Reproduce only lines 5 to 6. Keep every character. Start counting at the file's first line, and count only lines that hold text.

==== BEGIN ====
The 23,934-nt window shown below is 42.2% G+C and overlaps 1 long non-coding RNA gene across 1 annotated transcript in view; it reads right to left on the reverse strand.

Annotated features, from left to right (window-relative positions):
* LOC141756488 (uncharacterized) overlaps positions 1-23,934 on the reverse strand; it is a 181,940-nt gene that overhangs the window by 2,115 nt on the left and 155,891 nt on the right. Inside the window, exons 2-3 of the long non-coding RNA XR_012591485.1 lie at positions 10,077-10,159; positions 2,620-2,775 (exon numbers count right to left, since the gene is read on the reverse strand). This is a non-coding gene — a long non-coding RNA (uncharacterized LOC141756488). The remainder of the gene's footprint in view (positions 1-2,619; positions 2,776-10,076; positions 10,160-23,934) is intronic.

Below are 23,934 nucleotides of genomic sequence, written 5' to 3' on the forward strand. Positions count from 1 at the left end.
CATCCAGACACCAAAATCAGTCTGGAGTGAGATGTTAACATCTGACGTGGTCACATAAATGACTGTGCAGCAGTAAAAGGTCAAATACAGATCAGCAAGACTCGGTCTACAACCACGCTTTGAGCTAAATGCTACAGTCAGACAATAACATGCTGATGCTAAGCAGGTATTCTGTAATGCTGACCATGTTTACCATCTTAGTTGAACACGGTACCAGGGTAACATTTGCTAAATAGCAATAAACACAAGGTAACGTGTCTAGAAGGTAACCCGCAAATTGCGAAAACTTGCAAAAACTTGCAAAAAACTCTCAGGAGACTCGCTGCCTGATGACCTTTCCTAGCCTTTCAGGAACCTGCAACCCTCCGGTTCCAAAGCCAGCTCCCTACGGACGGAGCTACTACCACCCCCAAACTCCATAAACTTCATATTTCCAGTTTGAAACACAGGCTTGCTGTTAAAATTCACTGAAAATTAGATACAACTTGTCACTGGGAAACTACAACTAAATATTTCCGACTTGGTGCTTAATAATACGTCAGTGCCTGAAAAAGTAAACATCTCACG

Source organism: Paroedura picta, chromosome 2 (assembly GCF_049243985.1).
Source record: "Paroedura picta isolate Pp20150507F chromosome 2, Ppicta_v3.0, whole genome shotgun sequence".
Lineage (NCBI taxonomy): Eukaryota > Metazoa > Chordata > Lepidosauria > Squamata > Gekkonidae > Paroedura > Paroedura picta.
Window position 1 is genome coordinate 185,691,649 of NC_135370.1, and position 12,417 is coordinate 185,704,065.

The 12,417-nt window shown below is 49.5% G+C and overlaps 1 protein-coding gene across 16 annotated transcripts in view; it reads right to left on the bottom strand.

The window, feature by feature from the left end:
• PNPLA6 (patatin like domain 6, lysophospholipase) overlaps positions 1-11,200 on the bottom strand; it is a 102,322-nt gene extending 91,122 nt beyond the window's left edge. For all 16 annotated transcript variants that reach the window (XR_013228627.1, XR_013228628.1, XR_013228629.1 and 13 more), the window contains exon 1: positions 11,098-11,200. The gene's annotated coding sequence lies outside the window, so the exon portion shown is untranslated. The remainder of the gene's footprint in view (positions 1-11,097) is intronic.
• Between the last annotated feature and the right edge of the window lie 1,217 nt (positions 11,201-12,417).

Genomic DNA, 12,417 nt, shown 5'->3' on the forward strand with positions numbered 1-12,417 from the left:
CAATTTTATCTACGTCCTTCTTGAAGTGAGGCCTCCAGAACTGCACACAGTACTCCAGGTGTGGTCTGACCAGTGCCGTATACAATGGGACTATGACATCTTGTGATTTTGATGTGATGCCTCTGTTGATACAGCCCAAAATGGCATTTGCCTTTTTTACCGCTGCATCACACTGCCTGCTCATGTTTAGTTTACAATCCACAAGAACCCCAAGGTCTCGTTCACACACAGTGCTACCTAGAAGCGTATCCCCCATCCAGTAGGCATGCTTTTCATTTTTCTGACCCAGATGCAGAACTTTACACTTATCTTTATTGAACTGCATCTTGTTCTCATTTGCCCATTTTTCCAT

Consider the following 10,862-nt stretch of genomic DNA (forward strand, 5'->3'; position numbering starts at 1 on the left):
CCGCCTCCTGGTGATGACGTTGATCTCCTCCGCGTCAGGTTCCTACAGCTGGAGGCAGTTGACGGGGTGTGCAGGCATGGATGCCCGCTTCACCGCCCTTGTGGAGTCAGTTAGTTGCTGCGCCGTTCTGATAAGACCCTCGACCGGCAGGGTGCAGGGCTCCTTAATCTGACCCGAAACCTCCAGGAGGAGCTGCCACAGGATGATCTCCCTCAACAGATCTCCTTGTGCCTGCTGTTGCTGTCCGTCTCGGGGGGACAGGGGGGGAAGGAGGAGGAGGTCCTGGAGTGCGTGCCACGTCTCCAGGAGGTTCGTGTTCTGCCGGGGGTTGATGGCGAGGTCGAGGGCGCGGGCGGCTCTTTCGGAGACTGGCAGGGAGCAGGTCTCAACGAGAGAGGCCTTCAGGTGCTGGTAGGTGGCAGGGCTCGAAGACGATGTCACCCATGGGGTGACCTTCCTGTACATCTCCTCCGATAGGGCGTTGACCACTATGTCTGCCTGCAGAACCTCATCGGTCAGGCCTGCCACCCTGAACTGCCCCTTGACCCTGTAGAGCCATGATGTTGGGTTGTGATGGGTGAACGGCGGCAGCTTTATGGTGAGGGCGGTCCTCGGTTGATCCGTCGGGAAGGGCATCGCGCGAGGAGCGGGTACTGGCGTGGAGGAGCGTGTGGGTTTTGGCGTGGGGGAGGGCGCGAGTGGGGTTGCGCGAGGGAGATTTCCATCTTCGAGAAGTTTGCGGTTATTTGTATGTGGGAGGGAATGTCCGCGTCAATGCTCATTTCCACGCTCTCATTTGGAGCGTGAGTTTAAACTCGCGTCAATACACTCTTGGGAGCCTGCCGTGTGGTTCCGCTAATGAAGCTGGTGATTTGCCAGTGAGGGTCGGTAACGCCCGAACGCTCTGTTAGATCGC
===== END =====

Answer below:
CATCCAGACACCAAAATCAGTCTGGAGTGAGATGTTAACATCTGACGTGGTCACATAAATGACTGTGCAGCAGTAAAAGGTCAAATACAGATCAGCAAGACTCGGTCTACAACCACGCTTTGAGCTAAATGCTACAGTCAGACAATAACATGCTGATGCTAAGCAGGTATTCTGTAATGCTGACCATGTTTACCATCTTAGTTGAACACGGTACCAGGGTAACATTTGCTAAATAGCAATAAACACAAGGTAACGTGTCTAGAAGGTAACCCGCAAATTGCGAAAACTTGCAAAAACTTGCAAAAAACTCTCAGGAGACTCGCTGCCTGATGACCTTTCCTAGCCTTTCAGGAACCTGCAACCCTCCGGTTCCAAAGCCAGCTCCCTACGGACGGAGCTACTACCACCCCCAAACTCCATAAACTTCATATTTCCAGTTTGAAACACAGGCTTGCTGTTAAAATTCACTGAAAATTAGATACAACTTGTCACTGGGAAACTACAACTAAATATTTCCGACTTGGTGCTTAATAATACGTCAGTGCCTGAAAAAGTAAACATCTCACG

Source organism: Paroedura picta, chromosome 2 (assembly GCF_049243985.1).